Everyone's been there: You fly out the door, hustling to get to a morning meeting when things start to go south, literally. Slowly but surely, gravity takes hold, and your tights inch further and further down with every step you take. It triggers a sense of impending doom most women know all too well, but Meghan Markle's go-to hosiery brand, Heist, is looking to change that.
Like many men, Heist CEO Toby Darbyshire has never experienced this maddening fiasco firsthand. "People wonder why a man decided to start making women's underwear," Darbyshire admitted to me on a muggy morning in New York City, recalling the aha moment he realized the problem had gone unattended for far too long. "I was on the tube in London when I noticed this very stylish woman tugging at the tights beneath her skirt, struggling to pull them up. Pretty much every woman will tell you, 'Tights suck.'"
I am that woman on the train, and she is me. Ok, not actually — but I have been there too many times to count. I know how it feels to throw in the towel and stop smack-dab in the middle of the sidewalk to yank furiously at your drooping stockings, trying not to pinch yourself in the process. Avoiding the horrific chance that they creep so far down as to emerge past your hemline, you throw all dignified "charm" out the window and adjust as needed, not caring who sees.
This debacle seems commonplace to so many women, but Darbyshire was dumbfounded that it's still a thing in 2019. In the age of self-driving cars and 5G technology, why are people still settling for sub-par undergarments?
"If you look at Nike and Adidas, they're putting $2 billion per year towards research and development," Darbyshire explained, and he strives to mirror that dedication to efficacy with shapewear, backing Heist tights, underwear, and bodysuits by big data and award-winning engineering. "We've built a proper innovation lab, and we have some of the biggest data sets of 3D scans of women's bodies," he explained. And, they've got a renowned female inventor at the helm of their designs.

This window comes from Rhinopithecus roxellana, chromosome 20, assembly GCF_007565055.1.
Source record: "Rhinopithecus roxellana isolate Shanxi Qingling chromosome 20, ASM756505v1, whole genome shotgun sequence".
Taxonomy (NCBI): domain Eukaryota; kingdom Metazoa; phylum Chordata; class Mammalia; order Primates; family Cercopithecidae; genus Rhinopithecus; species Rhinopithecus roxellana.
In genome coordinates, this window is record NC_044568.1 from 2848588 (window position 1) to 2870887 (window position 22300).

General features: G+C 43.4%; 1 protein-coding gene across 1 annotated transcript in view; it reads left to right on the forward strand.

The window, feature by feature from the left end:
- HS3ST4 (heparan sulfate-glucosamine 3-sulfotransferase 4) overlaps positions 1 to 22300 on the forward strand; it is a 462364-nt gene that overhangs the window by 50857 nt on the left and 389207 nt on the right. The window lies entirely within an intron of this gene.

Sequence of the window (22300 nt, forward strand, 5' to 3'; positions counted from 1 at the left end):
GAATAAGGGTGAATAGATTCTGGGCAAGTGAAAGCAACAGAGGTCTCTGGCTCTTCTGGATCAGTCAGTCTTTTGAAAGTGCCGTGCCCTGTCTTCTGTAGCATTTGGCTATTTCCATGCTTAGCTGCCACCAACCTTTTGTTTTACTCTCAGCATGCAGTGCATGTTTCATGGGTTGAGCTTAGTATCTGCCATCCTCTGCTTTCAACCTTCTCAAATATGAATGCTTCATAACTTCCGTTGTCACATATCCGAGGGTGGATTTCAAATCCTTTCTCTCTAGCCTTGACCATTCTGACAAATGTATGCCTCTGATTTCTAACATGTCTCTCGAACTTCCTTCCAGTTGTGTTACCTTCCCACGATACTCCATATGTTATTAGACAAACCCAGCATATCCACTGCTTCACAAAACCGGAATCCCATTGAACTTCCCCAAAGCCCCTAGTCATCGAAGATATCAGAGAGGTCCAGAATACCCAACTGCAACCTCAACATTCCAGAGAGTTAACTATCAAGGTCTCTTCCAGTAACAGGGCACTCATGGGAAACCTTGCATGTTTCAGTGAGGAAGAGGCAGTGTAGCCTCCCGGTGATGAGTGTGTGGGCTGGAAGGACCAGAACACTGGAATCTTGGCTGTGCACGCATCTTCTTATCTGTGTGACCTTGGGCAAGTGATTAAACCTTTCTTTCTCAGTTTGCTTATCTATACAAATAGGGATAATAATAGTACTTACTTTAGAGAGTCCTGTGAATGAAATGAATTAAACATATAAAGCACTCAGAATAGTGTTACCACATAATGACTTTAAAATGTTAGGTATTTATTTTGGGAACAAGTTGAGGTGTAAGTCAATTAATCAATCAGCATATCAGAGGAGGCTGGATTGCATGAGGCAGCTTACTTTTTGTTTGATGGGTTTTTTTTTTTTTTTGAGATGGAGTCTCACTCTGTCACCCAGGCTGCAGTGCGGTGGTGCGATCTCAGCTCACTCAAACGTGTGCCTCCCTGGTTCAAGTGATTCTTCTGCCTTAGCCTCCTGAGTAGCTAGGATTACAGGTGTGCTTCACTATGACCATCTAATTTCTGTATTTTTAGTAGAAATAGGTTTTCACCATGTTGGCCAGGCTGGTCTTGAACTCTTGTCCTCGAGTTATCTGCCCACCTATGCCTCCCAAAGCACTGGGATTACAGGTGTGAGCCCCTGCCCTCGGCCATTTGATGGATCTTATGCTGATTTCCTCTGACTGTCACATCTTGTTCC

Utilizing pioneering swimwear technology by Fiona Fairhurst (who now serves as VP of Innovation at Heist), the collection uses the same biomimetic sharkskin technology that debuted at the 2000 Sydney Olympics, enhancing swimmers' performance substantially. With Fairhurst's science sewn throughout the very fibers of the brand, Heist products boast a unique ability to mesh and move with the body for unparalleled comfort and breathability.
Aside from Fairhurst's groundbreaking technology, Darbyshire's team has conducted extensive research to better understand the female form, in all its ebbs and flows. "If you're making women's underwear, you have to understand that women change shape once a month. You can't ignore this stuff. We spent a lot of time understanding how menstrual cycles affect the body shape and water retention."
With exciting launches like shaping shorts, colorful tights, and maternity wear in the pipeline, be prepared to see Heist across even more Instagram grids and city sidewalks. Considering Meghan Markle has given the brand her royal stamp of approval, it definitely won't be slowing down anytime soon.
When the new royal had a difficult time finding tights to match her skin tone, the British brand reached out to Markle about its data-backed color range. Capturing individual skin tones from 100,000 women around the world, Heist's data scientists identified seven key shades, providing a match for everyone on the spectrum.
With the arrival of the Outer Body bodysuit, which is available in a range of colors for a fashion-forward appeal, the time has come to ditch old-fashioned shapewear that requires tugging, tucking, and hiding. Instead, replace it with quality under (and over) garments you can show off proudly, or simply put on and forget about. Here's to no one ever having to be that very stylish, very flustered lady on the tube, ever again.